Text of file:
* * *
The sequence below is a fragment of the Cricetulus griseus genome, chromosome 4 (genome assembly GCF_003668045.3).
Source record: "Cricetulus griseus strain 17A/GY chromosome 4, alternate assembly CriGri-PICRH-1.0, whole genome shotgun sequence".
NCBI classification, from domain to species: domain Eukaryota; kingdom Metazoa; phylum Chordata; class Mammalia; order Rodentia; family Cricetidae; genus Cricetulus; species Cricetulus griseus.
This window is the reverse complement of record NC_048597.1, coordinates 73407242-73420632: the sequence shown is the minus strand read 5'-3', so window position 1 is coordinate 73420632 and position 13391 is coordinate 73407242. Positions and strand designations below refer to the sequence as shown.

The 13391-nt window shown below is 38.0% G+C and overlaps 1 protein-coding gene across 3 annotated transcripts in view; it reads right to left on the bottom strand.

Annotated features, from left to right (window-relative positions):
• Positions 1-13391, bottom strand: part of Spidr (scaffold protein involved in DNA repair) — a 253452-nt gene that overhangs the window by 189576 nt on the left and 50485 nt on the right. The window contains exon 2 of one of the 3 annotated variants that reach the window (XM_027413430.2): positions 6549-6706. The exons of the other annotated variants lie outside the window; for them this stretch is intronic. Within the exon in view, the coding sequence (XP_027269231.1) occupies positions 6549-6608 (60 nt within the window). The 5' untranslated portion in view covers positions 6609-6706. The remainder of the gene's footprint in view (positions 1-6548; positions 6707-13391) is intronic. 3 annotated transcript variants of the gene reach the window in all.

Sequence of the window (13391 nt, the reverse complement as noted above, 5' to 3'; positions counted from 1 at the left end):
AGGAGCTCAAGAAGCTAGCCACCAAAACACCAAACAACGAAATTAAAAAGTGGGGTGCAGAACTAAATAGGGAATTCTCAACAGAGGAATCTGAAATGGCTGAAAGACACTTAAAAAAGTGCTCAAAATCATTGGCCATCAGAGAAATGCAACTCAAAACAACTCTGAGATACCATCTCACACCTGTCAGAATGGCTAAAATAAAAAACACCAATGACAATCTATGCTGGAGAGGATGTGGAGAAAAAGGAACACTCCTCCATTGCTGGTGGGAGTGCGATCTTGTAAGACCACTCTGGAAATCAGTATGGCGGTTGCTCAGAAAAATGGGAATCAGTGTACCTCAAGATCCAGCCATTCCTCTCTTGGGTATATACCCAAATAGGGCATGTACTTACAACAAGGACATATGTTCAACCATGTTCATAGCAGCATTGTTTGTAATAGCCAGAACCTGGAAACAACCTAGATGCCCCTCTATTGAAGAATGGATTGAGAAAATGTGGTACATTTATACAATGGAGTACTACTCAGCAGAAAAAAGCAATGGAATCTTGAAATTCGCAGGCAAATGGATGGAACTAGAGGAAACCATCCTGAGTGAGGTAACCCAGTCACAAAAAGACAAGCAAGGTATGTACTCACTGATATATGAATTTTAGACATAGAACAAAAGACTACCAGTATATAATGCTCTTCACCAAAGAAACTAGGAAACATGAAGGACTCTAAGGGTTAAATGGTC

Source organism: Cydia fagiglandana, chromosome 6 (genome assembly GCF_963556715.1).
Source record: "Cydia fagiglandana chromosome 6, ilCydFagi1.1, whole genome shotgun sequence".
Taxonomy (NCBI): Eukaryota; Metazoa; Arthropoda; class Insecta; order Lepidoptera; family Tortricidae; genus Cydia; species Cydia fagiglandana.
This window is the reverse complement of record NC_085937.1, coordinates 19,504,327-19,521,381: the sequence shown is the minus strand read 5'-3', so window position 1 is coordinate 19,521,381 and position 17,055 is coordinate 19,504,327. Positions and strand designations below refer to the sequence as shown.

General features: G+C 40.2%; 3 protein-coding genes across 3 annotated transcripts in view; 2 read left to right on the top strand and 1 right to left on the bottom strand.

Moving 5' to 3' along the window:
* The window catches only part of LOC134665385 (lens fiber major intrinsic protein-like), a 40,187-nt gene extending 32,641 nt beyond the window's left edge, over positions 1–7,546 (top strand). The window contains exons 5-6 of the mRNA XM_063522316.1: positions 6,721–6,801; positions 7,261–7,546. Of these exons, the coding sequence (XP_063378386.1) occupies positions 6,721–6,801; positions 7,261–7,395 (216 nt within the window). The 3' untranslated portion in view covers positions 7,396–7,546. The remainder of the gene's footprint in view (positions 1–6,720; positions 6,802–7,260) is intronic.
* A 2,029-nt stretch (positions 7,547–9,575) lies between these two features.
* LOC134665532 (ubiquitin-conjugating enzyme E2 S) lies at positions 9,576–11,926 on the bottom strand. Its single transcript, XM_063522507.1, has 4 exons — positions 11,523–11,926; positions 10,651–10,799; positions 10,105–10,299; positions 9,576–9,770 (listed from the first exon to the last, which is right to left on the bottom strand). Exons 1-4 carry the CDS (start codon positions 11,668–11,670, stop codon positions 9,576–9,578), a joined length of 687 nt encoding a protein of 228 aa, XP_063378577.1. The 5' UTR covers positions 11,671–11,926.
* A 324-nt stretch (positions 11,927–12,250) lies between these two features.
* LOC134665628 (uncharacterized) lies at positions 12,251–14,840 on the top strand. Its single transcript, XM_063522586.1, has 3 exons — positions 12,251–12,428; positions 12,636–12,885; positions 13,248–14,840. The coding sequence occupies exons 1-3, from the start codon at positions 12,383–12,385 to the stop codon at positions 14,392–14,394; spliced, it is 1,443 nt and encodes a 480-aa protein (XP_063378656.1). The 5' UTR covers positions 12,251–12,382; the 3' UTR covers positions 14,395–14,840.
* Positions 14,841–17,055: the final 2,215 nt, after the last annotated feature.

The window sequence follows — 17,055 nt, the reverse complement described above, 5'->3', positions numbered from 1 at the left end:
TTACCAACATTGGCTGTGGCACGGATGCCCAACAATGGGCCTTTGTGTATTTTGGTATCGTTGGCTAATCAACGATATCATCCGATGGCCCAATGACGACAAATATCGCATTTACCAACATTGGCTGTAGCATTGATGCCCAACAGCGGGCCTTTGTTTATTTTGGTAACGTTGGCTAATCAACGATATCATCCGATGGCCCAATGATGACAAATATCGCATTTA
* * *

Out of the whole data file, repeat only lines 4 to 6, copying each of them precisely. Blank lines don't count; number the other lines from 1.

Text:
This window is the reverse complement of record NC_048597.1, coordinates 73407242-73420632: the sequence shown is the minus strand read 5'-3', so window position 1 is coordinate 73420632 and position 13391 is coordinate 73407242. Positions and strand designations below refer to the sequence as shown.

The 13391-nt window shown below is 38.0% G+C and overlaps 1 protein-coding gene across 3 annotated transcripts in view; it reads right to left on the bottom strand.

Annotated features, from left to right (window-relative positions):